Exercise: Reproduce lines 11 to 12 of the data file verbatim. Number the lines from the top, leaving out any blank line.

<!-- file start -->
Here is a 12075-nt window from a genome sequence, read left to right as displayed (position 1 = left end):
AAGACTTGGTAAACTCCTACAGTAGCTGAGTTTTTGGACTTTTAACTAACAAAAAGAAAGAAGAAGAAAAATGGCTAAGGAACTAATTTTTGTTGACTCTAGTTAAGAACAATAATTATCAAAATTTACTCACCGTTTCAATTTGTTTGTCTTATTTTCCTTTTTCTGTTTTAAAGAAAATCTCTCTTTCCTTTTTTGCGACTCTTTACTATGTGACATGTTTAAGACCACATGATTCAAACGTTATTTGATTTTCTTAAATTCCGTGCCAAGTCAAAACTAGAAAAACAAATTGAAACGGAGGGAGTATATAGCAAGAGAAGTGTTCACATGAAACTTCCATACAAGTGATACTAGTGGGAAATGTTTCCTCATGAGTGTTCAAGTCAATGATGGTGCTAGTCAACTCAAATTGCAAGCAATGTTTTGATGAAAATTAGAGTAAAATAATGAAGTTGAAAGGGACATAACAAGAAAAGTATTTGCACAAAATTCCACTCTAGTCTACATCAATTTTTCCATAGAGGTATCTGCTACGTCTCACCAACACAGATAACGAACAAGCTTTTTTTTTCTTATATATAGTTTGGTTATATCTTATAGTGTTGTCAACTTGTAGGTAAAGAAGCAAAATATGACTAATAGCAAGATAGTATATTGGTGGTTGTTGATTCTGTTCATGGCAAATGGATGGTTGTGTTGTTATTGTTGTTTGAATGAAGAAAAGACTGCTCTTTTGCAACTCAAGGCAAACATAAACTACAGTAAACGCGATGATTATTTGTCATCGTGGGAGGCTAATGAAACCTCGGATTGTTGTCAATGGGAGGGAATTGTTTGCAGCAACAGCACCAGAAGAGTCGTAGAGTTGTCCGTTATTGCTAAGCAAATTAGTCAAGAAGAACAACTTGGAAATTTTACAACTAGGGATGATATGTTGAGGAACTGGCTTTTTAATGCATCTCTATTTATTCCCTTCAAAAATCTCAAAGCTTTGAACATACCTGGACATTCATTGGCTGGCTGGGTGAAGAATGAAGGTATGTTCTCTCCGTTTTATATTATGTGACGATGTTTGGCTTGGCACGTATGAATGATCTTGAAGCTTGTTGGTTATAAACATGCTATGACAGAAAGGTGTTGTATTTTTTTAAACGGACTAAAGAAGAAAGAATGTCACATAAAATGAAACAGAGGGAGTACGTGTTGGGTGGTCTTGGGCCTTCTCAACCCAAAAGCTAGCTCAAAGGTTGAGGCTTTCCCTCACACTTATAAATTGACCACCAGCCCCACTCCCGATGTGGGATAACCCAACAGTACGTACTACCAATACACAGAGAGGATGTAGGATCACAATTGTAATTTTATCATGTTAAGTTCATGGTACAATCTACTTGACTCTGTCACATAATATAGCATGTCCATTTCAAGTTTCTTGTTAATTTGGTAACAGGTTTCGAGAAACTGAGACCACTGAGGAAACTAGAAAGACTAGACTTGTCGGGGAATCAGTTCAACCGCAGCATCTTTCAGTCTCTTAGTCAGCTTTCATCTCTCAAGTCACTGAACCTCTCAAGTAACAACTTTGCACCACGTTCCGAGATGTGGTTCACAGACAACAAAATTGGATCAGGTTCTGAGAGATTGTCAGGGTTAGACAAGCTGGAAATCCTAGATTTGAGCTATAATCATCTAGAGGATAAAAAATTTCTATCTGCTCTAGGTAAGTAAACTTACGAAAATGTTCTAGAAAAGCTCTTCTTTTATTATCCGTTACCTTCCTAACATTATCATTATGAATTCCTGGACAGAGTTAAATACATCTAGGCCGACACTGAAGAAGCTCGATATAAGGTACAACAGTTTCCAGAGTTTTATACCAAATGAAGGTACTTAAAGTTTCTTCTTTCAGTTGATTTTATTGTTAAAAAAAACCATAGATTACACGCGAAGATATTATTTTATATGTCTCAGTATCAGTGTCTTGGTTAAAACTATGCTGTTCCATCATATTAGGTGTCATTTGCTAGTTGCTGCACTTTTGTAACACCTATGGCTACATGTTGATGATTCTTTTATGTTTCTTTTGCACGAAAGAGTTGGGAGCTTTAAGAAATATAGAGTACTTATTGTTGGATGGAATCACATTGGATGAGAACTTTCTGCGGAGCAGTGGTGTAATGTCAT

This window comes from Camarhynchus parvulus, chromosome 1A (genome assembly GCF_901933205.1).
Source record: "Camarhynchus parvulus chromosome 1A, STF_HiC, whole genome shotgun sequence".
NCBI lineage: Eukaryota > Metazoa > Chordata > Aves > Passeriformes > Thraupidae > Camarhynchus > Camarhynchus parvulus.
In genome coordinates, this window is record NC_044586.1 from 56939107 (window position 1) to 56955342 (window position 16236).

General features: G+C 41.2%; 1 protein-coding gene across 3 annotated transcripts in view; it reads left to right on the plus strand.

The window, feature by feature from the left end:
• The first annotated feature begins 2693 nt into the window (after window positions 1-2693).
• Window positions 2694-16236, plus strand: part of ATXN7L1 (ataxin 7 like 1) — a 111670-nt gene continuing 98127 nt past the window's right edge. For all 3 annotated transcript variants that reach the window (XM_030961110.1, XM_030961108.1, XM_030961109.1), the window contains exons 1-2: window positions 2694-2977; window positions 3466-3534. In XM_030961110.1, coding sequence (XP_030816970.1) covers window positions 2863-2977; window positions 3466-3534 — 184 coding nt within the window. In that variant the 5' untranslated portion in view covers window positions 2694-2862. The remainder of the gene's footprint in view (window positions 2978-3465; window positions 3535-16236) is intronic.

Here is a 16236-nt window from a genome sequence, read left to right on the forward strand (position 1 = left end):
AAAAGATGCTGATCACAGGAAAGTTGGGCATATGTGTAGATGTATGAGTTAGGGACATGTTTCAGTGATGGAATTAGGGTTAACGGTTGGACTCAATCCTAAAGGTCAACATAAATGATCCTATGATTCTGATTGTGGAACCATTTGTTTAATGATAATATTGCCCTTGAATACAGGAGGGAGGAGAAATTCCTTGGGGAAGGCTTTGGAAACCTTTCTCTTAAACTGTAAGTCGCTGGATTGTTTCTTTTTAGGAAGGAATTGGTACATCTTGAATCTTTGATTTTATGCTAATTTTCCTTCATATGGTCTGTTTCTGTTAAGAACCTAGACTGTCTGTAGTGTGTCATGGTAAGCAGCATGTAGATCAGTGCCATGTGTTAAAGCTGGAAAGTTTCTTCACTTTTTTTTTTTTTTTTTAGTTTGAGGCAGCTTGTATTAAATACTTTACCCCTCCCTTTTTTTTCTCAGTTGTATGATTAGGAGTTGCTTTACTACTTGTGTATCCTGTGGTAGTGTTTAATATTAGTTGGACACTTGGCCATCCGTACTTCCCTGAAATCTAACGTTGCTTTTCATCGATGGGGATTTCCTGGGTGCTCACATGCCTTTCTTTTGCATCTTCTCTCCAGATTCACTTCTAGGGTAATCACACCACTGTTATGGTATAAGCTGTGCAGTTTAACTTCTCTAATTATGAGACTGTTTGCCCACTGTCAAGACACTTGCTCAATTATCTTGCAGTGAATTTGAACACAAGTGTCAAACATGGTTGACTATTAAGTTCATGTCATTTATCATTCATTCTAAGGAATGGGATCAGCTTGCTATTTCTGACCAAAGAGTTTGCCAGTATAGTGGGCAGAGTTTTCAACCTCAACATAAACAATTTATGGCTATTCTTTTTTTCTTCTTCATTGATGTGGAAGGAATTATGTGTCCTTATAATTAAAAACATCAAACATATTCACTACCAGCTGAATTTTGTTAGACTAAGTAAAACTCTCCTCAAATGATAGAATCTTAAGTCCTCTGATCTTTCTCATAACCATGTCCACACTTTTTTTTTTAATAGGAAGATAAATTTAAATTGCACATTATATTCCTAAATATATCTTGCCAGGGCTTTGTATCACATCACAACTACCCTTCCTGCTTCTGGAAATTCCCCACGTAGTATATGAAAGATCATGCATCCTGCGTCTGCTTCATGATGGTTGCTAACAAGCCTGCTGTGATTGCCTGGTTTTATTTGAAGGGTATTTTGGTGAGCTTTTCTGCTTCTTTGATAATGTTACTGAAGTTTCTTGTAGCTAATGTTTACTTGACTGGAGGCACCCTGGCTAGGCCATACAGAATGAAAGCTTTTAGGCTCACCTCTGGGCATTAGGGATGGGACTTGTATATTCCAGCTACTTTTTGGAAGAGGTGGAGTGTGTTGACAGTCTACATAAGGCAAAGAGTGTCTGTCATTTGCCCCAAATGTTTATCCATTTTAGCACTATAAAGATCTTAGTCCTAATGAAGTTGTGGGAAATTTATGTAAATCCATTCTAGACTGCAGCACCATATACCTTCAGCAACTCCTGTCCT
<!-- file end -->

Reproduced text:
Here is a 16236-nt window from a genome sequence, read left to right on the forward strand (position 1 = left end):
AAAAGATGCTGATCACAGGAAAGTTGGGCATATGTGTAGATGTATGAGTTAGGGACATGTTTCAGTGATGGAATTAGGGTTAACGGTTGGACTCAATCCTAAAGGTCAACATAAATGATCCTATGATTCTGATTGTGGAACCATTTGTTTAATGATAATATTGCCCTTGAATACAGGAGGGAGGAGAAATTCCTTGGGGAAGGCTTTGGAAACCTTTCTCTTAAACTGTAAGTCGCTGGATTGTTTCTTTTTAGGAAGGAATTGGTACATCTTGAATCTTTGATTTTATGCTAATTTTCCTTCATATGGTCTGTTTCTGTTAAGAACCTAGACTGTCTGTAGTGTGTCATGGTAAGCAGCATGTAGATCAGTGCCATGTGTTAAAGCTGGAAAGTTTCTTCACTTTTTTTTTTTTTTTTTAGTTTGAGGCAGCTTGTATTAAATACTTTACCCCTCCCTTTTTTTTCTCAGTTGTATGATTAGGAGTTGCTTTACTACTTGTGTATCCTGTGGTAGTGTTTAATATTAGTTGGACACTTGGCCATCCGTACTTCCCTGAAATCTAACGTTGCTTTTCATCGATGGGGATTTCCTGGGTGCTCACATGCCTTTCTTTTGCATCTTCTCTCCAGATTCACTTCTAGGGTAATCACACCACTGTTATGGTATAAGCTGTGCAGTTTAACTTCTCTAATTATGAGACTGTTTGCCCACTGTCAAGACACTTGCTCAATTATCTTGCAGTGAATTTGAACACAAGTGTCAAACATGGTTGACTATTAAGTTCATGTCATTTATCATTCATTCTAAGGAATGGGATCAGCTTGCTATTTCTGACCAAAGAGTTTGCCAGTATAGTGGGCAGAGTTTTCAACCTCAACATAAACAATTTATGGCTATTCTTTTTTTCTTCTTCATTGATGTGGAAGGAATTATGTGTCCTTATAATTAAAAACATCAAACATATTCACTACCAGCTGAATTTTGTTAGACTAAGTAAAACTCTCCTCAAATGATAGAATCTTAAGTCCTCTGATCTTTCTCATAACCATGTCCACACTTTTTTTTTTAATAGGAAGATAAATTTAAATTGCACATTATATTCCTAAATATATCTTGCCAGGGCTTTGTATCACATCACAACTACCCTTCCTGCTTCTGGAAATTCCCCACGTAGTATATGAAAGATCATGCATCCTGCGTCTGCTTCATGATGGTTGCTAACAAGCCTGCTGTGATTGCCTGGTTTTATTTGAAGGGTATTTTGGTGAGCTTTTCTGCTTCTTTGATAATGTTACTGAAGTTTCTTGTAGCTAATGTTTACTTGACTGGAGGCACCCTGGCTAGGCCATACAGAATGAAAGCTTTTAGGCTCACCTCTGGGCATTAGGGATGGGACTTGTATATTCCAGCTACTTTTTGGAAGAGGTGGAGTGTGTTGACAGTCTACATAAGGCAAAGAGTGTCTGTCATTTGCCCCAAATGTTTATCCATTTTAGCACTATAAAGATCTTAGTCCTAATGAAGTTGTGGGAAATTTATGTAAATCCATTCTAGACTGCAGCACCATATACCTTCAGCAACTCCTGTCCT